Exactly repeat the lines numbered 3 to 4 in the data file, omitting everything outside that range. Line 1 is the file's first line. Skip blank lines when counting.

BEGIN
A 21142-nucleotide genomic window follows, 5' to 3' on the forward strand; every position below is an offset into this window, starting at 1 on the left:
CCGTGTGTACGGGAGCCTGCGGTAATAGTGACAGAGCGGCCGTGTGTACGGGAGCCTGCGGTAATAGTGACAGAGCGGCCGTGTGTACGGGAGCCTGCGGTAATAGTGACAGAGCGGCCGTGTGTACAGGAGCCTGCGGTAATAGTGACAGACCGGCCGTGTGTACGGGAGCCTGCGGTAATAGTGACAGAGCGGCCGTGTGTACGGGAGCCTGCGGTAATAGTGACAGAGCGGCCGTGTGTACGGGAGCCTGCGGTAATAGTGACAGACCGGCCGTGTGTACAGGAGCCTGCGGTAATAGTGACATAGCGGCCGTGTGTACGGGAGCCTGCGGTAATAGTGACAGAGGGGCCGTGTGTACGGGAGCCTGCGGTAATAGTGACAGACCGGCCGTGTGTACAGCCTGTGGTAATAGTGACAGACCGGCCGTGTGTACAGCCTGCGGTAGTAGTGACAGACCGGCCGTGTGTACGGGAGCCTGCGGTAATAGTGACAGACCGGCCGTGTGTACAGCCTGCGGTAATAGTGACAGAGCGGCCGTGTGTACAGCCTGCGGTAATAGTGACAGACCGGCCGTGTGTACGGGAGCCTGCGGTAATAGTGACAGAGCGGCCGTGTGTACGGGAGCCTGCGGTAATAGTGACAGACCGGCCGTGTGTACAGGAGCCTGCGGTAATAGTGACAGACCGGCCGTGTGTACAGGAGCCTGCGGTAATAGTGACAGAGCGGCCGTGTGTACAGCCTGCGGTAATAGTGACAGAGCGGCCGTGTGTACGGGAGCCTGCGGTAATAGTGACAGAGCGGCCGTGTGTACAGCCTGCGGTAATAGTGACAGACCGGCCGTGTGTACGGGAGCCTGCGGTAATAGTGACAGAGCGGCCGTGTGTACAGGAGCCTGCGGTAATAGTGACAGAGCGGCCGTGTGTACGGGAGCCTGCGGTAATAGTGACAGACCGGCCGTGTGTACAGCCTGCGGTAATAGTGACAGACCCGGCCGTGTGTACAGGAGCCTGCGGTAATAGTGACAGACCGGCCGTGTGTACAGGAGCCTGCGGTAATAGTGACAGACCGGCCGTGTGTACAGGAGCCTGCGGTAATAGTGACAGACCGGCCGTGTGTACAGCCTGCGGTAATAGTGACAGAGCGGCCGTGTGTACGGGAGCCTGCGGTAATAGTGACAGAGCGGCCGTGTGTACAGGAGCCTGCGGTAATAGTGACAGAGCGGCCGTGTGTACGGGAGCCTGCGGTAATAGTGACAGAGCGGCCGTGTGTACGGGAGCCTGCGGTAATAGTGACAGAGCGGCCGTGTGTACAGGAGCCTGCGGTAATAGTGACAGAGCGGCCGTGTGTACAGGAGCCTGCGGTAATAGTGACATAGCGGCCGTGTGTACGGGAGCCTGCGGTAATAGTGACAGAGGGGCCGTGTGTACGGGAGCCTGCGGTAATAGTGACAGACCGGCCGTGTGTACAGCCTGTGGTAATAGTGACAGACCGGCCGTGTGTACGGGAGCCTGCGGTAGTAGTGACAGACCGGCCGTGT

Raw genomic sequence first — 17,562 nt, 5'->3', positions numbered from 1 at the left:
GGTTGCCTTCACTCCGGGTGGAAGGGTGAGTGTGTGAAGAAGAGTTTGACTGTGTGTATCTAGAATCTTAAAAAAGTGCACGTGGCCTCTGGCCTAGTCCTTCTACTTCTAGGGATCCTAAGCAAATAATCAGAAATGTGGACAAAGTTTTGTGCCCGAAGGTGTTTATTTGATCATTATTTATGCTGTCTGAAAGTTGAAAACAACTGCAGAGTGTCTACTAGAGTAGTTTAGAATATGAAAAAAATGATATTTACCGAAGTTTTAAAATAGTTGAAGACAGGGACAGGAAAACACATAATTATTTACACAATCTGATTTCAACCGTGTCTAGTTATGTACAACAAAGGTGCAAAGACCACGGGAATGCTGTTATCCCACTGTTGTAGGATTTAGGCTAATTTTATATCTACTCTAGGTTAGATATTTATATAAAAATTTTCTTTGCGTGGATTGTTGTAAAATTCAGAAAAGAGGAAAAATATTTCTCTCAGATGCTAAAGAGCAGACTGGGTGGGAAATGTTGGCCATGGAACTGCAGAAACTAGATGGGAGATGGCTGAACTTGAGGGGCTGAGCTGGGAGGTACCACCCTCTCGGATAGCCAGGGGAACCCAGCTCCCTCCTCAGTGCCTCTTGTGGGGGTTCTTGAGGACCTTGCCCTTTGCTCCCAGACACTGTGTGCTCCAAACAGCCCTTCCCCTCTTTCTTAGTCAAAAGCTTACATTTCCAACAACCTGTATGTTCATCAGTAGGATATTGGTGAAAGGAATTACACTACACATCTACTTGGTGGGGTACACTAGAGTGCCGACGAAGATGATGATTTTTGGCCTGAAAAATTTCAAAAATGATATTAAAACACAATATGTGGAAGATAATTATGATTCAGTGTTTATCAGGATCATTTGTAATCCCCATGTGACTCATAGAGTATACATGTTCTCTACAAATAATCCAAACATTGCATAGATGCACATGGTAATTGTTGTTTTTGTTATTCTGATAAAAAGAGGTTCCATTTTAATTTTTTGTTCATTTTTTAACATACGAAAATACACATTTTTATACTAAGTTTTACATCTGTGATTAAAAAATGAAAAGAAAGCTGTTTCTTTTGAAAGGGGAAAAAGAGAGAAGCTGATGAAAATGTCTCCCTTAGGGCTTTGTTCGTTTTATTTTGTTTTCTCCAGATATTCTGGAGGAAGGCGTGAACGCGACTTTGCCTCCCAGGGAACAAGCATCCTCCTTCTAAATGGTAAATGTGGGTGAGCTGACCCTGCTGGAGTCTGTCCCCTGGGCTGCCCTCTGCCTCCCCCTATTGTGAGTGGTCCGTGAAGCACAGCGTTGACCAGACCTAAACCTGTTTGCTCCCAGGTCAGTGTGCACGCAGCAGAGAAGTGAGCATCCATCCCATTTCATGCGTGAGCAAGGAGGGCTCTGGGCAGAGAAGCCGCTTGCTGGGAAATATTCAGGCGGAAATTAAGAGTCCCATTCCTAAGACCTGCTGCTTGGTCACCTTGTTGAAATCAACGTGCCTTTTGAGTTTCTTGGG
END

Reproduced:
Raw genomic sequence first — 17,562 nt, 5'->3', positions numbered from 1 at the left:
GGTTGCCTTCACTCCGGGTGGAAGGGTGAGTGTGTGAAGAAGAGTTTGACTGTGTGTATCTAGAATCTTAAAAAAGTGCACGTGGCCTCTGGCCTAGTCCTTCTACTTCTAGGGATCCTAAGCAAATAATCAGAAATGTGGACAAAGTTTTGTGCCCGAAGGTGTTTATTTGATCATTATTTATGCTGTCTGAAAGTTGAAAACAACTGCAGAGTGTCTACTAGAGTAGTTTAGAATATGAAAAAAATGATATTTACCGAAGTTTTAAAATAGTTGAAGACAGGGACAGGAAAACACATAATTATTTACACAATCTGATTTCAACCGTGTCTAGTTATGTACAACAAAGGTGCAAAGACCACGGGAATGCTGTTATCCCACTGTTGTAGGATTTAGGCTAATTTTATATCTACTCTAGGTTAGATATTTATATAAAAATTTTCTTTGCGTGGATTGTTGTAAAATTCAGAAAAGAGGAAAAATATTTCTCTCAGATGCTAAAGAGCAGACTGGGTGGGAAATGTTGGCCATGGAACTGCAGAAACTAGATGGGAGATGGCTGAACTTGAGGGGCTGAGCTGGGAGGTACCACCCTCTCGGATAGCCAGGGGAACCCAGCTCCCTCCTCAGTGCCTCTTGTGGGGGTTCTTGAGGACCTTGCCCTTTGCTCCCAGACACTGTGTGCTCCAAACAGCCCTTCCCCTCTTTCTTAGTCAAAAGCTTACATTTCCAACAACCTGTATGTTCATCAGTAGGATATTGGTGAAAGGAATTACACTACACATCTACTTGGTGGGGTACACTAGAGTGCCGACGAAGATGATGATTTTTGGCCTGAAAAATTTCAAAAATGATATTAAAACACAATATGTGGAAGATAATTATGATTCAGTGTTTATCAGGATCATTTGTAATCCCCATGTGACTCATAGAGTATACATGTTCTCTACAAATAATCCAAACATTGCATAGATGCACATGGTAATTGTTGTTTTTGTTATTCTGATAAAAAGAGGTTCCATTTTAATTTTTTGTTCATTTTTTAACATACGAAAATACACATTTTTATACTAAGTTTTACATCTGTGATTAAAAAATGAAAAGAAAGCTGTTTCTTTTGAAAGGGGAAAAAGAGAGAAGCTGATGAAAATGTCTCCCTTAGGGCTTTGTTCGTTTTATTTTGTTTTCTCCAGATATTCTGGAGGAAGGCGTGAACGCGACTTTGCCTCCCAGGGAACAAGCATCCTCCTTCTAAATGGTAAATGTGGGTGAGCTGACCCTGCTGGAGTCTGTCCCCTGGGCTGCCCTCTGCCTCCCCCTATTGTGAGTGGTCCGTGAAGCACAGCGTTGACCAGACCTAAACCTGTTTGCTCCCAGGTCAGTGTGCACGCAGCAGAGAAGTGAGCATCCATCCCATTTCATGCGTGAGCAAGGAGGGCTCTGGGCAGAGAAGCCGCTTGCTGGGAAATATTCAGGCGGAAATTAAGAGTCCCATTCCTAAGACCTGCTGCTTGGTCACCTTGTTGAAATCAACGTGCCTTTTGAGTTTCTTGGG